By Marleen Chambault, Sensory and Consumer Research Scientist, Campden BRI
Does your competitor’s product have a more desirable initial ‘bite’? Or upfront burst of flavour? Is the texture positively received throughout the entire eating experience? Is there an aftertaste that consumers do not like? To answer these types of important questions in enough detail to inform improvements, you may need to consider using time-based sensory mapping.
Time-based sensory mapping with consumers is a useful way to characterise, in detail, the in-mouth consumer perceptions of your products during the whole eating and drinking experience. It can be used with consumers to evaluate both food and drink products to help technical, new product development (NPD) and marketing teams understand their products better.
The technical method used for time-based sensory mapping is 'temporal check-all-that-apply’ (TCATA). ‘Temporal’ is the key word here, as this method looks at the timing of the various elements of the consumer in-mouth experience. The 'temporal check-all-that-apply’ method allows you to determine when the different sensations are delivered by your product, and how the consumer experience changes throughout the eating and drinking experience.
Consumers select and un-select the attributes that they perceive from the moment they take a first bite or sip to the moment they swallow and beyond, thereby capturing flavour, aftertaste and mouthfeel. This builds up a time-based sensory map, which characterises the product and provides a really useful depth of valuable information.
After the TCATA task, consumers also indicate how much they like the samples, as well as how likely they would be to purchase them. This enables you to determine what temporal sensory characteristics drive consumer liking.
What projects can benefit from time-based sensory mapping with consumers?
Product development, renovation and innovation Time-based sensory mapping provides you with the complete in-mouth experience of your product, including the evolution of sensory characteristics over time and how these interact with one another. This makes it an excellent tool to guide product development by understanding and improving how a new product delivers the different in-mouth sensory characteristics.
In this way, it can be used to inform the improvement of the eating and drinking experience as part of product optimisation and value optimisation, and can be applied to validate the impact and effectiveness of changes and improvements to how various in-mouth sensations are being delivered.
Product matching Time-based sensory mapping is an excellent tool in the product matching process, where taking ‘temporality’ into account is essential. By enabling you to check whether two samples display similar characteristics, not only overall, but also throughout consumption, it can help you to match flavour or texture profiles and unlock how to match with or differentiate from other products.
Similarly, by examining the dynamic aspects of the sensory properties, time-based sensory mapping can help you to explore and understand differences in liking and why some products do or do not perform well in terms of liking. The ‘TCATA’ method is particularly good for highlighting the differences between similar products with evolving, complex sensory characteristics, where other methods may not provide enough detail to inform improvement.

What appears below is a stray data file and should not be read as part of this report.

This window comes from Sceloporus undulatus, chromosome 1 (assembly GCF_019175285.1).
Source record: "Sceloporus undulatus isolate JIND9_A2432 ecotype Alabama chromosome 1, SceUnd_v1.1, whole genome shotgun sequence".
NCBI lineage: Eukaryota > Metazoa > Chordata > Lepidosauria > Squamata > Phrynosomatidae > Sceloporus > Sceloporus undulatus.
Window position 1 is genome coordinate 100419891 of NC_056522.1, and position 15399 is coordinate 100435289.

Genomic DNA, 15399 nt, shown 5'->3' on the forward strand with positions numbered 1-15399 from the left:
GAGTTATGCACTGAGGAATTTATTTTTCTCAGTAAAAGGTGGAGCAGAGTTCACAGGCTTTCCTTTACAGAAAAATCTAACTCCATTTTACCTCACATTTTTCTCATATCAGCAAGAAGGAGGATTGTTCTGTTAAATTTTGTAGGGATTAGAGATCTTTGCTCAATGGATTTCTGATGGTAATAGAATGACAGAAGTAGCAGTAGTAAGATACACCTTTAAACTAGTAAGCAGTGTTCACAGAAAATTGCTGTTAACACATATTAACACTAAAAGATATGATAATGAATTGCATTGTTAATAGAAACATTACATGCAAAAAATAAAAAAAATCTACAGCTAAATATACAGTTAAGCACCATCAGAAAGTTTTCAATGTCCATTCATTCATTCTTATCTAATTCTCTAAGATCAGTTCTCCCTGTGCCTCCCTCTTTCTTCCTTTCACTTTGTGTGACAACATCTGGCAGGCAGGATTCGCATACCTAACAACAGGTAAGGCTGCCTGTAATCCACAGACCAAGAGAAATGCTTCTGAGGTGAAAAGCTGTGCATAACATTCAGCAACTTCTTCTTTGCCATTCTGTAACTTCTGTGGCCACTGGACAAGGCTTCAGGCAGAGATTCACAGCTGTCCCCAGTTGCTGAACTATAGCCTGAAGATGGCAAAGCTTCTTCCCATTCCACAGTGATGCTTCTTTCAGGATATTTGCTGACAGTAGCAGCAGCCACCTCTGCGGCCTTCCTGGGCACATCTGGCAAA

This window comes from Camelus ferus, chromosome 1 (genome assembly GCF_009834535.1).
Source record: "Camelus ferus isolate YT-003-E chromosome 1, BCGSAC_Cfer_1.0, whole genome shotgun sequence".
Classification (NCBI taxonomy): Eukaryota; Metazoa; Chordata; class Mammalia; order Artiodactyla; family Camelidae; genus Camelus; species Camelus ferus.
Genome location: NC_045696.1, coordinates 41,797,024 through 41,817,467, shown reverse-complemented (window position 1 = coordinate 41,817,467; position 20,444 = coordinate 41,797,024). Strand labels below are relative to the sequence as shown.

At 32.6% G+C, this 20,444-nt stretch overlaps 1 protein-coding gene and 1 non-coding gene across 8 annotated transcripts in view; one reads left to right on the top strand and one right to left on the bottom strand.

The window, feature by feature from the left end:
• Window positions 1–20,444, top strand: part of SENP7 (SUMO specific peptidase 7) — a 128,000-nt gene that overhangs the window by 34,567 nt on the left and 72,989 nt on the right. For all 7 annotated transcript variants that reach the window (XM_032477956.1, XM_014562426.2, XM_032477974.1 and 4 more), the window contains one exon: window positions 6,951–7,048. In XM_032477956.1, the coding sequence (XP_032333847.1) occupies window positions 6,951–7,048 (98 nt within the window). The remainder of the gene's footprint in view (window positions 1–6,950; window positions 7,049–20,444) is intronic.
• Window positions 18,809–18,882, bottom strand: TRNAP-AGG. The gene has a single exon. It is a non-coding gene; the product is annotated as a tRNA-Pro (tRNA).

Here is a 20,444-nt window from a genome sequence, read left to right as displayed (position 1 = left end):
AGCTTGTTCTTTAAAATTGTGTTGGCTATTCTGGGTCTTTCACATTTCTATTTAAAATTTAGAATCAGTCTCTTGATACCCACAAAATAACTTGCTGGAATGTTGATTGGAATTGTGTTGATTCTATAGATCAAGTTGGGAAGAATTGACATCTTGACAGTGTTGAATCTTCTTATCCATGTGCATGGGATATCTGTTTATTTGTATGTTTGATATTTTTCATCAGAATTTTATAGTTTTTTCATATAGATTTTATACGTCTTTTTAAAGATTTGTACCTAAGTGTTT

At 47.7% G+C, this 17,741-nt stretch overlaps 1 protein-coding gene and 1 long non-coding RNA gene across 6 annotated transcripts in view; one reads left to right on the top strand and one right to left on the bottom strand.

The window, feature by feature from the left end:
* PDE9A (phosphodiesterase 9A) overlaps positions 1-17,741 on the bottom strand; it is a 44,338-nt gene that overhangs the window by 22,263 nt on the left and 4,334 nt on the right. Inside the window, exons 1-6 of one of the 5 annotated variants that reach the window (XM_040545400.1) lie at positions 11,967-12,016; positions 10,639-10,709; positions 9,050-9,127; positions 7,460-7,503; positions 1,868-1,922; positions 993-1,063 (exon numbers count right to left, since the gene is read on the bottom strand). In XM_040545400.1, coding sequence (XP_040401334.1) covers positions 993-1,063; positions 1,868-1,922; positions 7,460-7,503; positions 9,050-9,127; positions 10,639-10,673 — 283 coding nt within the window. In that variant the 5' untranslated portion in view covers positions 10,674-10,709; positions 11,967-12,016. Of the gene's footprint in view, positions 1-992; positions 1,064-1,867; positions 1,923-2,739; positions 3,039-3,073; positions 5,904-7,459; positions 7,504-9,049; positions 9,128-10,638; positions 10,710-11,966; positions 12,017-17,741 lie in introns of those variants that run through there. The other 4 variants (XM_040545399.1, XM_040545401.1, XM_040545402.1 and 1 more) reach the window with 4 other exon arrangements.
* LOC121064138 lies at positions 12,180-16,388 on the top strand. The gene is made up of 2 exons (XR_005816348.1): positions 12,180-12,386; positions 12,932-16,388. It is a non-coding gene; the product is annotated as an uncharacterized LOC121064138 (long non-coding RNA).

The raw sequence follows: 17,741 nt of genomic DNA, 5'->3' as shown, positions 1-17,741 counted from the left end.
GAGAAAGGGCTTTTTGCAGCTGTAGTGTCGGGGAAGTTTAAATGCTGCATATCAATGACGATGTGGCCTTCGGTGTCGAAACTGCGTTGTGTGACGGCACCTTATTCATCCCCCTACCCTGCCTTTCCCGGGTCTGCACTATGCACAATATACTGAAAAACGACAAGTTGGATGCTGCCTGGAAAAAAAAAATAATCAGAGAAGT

Other applications Similar to how time-based sensory mapping can be used to validate changes that are intended to improve the consumption experience for consumers, it can also be used to understand the impact of changes that are being explored for other reasons. For example, product reformulation, such as for cost optimisation projects, salt or sugar reduction, MSG removal and sugar substitution or reduction. For any formulation changes or processing change, time-based sensory mapping with consumers can be used to assess the impact of change(s) on flavour, texture and aftertaste delivery during the consumer consumption experience.
Off flavours and off notes can be investigated via time-based sensory mapping, including whether they are present, what they are, when they are perceived and how long for. Shelf-life analysis can also include time-based sensory mapping, for example by using it to check whether an aged product features similar time-based sensory characteristics to a fresh product.
As well as guiding the projects explored here, the results from a time-based sensory mapping study with consumers can be valuable for use in written and verbal communications, such as product specifications, on-pack product descriptions, and advertising material.
Campden BRI can help you leverage valuable insights from time-based sensory mapping with consumers
Whether you are developing a new product or optimising an existing one, success or failure of a product will ultimately depend on what consumers think of it, so it is essential to understand the consumer response in detail when embarking on a product innovation or product optimisation programme.
Our experts have a wide range of quantitative and qualitative methods available to explore consumers’ expectations and experiences. No matter what our client’s challenges may be, we consistently deliver innovative solutions, helping them into a much better position to conquer their market.
If you are facing a challenge where results from consumer research would unlock the puzzle and present the way forward, then our consumer insights team can help.
Contact Campden BRI for more information on how time-based sensory mapping can be used to improve your products.